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Saturday, March 14, 2009

[OH] LOOK WHO'S STILL A COP / A COP AGAIN - CUYAHOGA COUNTY SHERIFF'S LT. ROBERT CHILTON

"...SHE ALSO SAID THAT SHE RAN AWAY ONE TIME AND HIS FRIENDS AT THE DEPARTMENT

BROUGHT

HER

BACK"...

CUYAHOGA COUNTY SHERIFF'S OFFICE INTERVENED WHEN LT. ROBERT CHILTON FACED CHARGES IN BEDFORD HEIGHTS DOMESTIC DISPUTE, RECORDS SHOW
PLAIN DEALER NEWS
MARK PUENTE
THURSDAY, MARCH 12, 2009
THE BEDFORD HEIGHTS POLICE CHIEF WANTED TO PROSECUTE A DEPUTY SHERIFF WHO THREATENED TO KILL FOUR PATROLMEN, BUT THE CHARGES WERE NEVER FILED AFTER OFFICIALS FROM THE CUYAHOGA COUNTY SHERIFF'S OFFICE INTERVENED, RECORDS SHOW... SHERIFF'S LT. ROBERT CHILTON TOLD FOUR BEDFORD HEIGHTS OFFICERS HE WOULD KILL THEM DURING A DRUNKEN RAGE AFTER HIS WIFE CALLED 9-1-1... "HE SAID HE'S BEEN ARRESTED BEFORE BUT THAT THE SHERIFF GOT HIM OUT IN 15 MINUTES," AN OFFICER WROTE. CHILTON'S WIFE AGREED. "SHE ALSO MENTIONED HE WAS GOOD FRIENDS WITH THE SHERIFF AND THAT HE COULDN'T GET IN TROUBLE. SHE ALSO SAID THAT SHE RAN AWAY ONE TIME AND HIS FRIENDS AT THE DEPARTMENT BROUGHT HER BACK"... CHILTON SAID THAT IF HE WAS ARRESTED, HE WOULD KILL HIS WIFE WHEN HE GOT OUT, ACCORDING TO THE POLICE REPORT, THEN TOLD OFFICERS NOT TO COME BACK TO HIS HOUSE BECAUSE THEY WOULD GET SHOT...
"SHE KEPT TRYING TO GET THE POINT ACROSS THAT WE DIDN'T UNDERSTAND THAT SHE COULDN'T DO ANYTHING BECAUSE OF WHO [HER HUSBAND] IS," AN OFFICER WROTE IN A REPORT...
OFFICERS COUNTED 13 FIREARMS IN CHILTON'S BEDROOM... BEDFORD HEIGHTS POLICE HAVE RESPONDED TO CHILTON'S HOME SEVERAL TIMES SINCE 2003, RECORDS SHOW... [Full article here]

1 comment:

  1. CUYAHOGA COUNTY SHERIFF'S OFFICE INTERVENED WHEN LT. ROBERT CHILTON FACED CHARGES IN BEDFORD HEIGHTS DOMESTIC DISPUTE, RECORDS SHOW
    Plain Dealer News
    Mark Puente
    Thursday, March 12, 2009

    The Bedford Heights police chief wanted to prosecute a deputy sheriff who threatened to kill four patrolmen, but the charges were never filed after officials from the Cuyahoga County Sheriff's Office intervened, records show.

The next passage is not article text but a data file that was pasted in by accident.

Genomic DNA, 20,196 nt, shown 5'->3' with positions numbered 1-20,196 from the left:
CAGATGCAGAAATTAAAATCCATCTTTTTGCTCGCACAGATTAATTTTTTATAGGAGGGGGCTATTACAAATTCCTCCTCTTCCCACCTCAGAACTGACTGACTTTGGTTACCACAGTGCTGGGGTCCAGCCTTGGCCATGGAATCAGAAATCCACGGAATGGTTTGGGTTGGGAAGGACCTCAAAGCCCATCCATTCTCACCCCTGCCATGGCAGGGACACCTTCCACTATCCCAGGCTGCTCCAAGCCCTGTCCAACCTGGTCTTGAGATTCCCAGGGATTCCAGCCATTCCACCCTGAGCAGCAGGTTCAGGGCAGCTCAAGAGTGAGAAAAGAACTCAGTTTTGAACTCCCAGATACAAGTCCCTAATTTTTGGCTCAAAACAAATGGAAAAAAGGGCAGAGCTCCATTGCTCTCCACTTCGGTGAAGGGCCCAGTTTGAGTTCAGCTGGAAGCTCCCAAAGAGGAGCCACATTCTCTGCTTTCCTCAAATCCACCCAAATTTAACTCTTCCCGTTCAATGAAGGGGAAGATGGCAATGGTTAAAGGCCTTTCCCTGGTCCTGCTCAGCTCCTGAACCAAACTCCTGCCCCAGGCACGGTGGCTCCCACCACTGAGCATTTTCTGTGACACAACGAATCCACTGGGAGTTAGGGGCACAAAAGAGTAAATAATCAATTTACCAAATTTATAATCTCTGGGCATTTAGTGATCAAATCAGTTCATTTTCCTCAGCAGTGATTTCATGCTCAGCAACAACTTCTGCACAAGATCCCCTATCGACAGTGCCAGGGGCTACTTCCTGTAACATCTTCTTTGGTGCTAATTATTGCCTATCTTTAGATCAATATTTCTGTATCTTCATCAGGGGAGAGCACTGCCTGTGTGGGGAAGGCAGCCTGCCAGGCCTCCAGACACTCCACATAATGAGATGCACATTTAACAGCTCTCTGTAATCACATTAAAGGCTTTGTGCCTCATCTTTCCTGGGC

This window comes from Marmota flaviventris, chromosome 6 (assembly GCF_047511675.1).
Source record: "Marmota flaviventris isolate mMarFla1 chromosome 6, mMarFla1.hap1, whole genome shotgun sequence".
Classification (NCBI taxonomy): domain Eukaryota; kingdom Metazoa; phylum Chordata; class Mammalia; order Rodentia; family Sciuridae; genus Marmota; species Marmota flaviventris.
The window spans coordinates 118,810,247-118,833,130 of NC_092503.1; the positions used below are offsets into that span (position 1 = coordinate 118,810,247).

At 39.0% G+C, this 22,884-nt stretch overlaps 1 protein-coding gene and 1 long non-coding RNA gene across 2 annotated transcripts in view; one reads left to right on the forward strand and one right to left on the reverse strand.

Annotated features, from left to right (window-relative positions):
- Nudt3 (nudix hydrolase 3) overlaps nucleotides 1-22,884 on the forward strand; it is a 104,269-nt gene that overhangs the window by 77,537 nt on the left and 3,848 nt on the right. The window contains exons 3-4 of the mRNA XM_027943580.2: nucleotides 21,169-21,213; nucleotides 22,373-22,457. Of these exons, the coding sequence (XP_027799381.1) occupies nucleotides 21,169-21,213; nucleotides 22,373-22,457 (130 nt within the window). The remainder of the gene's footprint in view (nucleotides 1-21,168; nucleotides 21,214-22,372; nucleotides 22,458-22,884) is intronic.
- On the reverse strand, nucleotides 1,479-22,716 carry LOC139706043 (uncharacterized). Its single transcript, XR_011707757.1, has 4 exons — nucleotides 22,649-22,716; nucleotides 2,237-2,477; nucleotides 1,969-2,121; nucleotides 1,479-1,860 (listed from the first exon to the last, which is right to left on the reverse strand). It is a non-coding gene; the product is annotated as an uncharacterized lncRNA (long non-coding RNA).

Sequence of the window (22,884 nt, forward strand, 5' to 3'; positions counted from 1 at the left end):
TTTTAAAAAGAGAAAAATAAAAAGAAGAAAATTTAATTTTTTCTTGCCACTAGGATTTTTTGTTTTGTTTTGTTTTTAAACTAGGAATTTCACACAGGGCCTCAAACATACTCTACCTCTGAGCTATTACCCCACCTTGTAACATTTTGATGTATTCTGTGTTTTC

Sheriff's Lt. Robert Chilton told four Bedford Heights officers he would kill them during a drunken rage after his wife called 9-1-1 and said her husband hit her in June 2007. Bedford Heights Police Chief Tim Kalavsky told sheriff's officials he planned to seek criminal charges against Chilton in Bedford Municipal Court because of the threats and the numerous incidents at Chilton's house.

    The Sheriff's Office asked to handle the case.

    "After conversing with Chief [Deputy Doug] Burkhart, Chief Kalavsky agreed to permit the Sheriff's Office to handle any potential criminal or administrative investigation regarding the incident," sheriff's records show.

    Two weeks later, Chilton resigned. No charges were ever filed.

    Nine months later, in March 2008, Sheriff Gerald McFaul rehired Chilton to his former position. Chilton, who now heads McFaul's warrant unit, declined an interview request.

    McFaul defended rehiring Chilton in a recent interview with Plain Dealer reporters and editors. "He is a good man, a great man," the sheriff said.

    He did not return a call Wednesday.

    McFaul has come under fire in recent months for hiring and promoting his relatives and friends, along with giving them raises, after laying off 18 deputies. The 32-year sheriff is also being investigated by a special prosecutor for possible misconduct in 1986, when he told a woman how to dodge a subpoena so she wouldn't testify against him during a sexual-harassment trial.

    Bedford Heights police have responded to Chilton's home several times since 2003, records show.

    Chilton became hostile as soon as officers arrived for the 2007 domestic dispute, police say.